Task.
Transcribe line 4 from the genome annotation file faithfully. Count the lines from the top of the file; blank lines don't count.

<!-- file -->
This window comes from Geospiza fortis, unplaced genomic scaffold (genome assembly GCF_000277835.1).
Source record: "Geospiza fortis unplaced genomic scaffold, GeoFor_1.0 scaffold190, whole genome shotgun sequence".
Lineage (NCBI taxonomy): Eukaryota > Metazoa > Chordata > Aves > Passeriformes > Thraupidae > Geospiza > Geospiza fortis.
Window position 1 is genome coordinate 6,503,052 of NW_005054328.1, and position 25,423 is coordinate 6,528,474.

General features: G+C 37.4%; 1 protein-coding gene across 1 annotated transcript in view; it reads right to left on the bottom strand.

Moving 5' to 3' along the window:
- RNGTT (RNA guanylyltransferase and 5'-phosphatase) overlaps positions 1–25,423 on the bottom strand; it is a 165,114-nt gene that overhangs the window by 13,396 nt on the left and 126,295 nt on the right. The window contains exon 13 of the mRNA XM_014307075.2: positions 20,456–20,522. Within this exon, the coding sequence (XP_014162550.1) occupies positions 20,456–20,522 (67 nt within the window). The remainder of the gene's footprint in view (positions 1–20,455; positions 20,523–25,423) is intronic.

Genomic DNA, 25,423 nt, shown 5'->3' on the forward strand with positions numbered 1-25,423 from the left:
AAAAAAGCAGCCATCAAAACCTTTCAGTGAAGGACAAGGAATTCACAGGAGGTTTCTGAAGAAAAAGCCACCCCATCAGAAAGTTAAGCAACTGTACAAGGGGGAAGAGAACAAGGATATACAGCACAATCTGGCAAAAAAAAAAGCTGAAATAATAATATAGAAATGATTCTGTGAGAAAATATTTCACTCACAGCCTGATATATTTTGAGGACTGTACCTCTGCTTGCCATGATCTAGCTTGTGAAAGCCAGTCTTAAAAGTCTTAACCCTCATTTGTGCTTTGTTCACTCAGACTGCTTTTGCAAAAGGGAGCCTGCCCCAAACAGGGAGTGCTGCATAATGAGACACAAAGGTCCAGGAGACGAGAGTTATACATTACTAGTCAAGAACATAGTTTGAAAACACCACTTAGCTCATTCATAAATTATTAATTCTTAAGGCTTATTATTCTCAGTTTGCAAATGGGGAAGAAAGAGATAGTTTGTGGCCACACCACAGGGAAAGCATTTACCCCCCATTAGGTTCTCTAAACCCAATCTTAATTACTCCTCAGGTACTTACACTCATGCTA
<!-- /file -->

Window position 1 is genome coordinate 6,503,052 of NW_005054328.1, and position 25,423 is coordinate 6,528,474.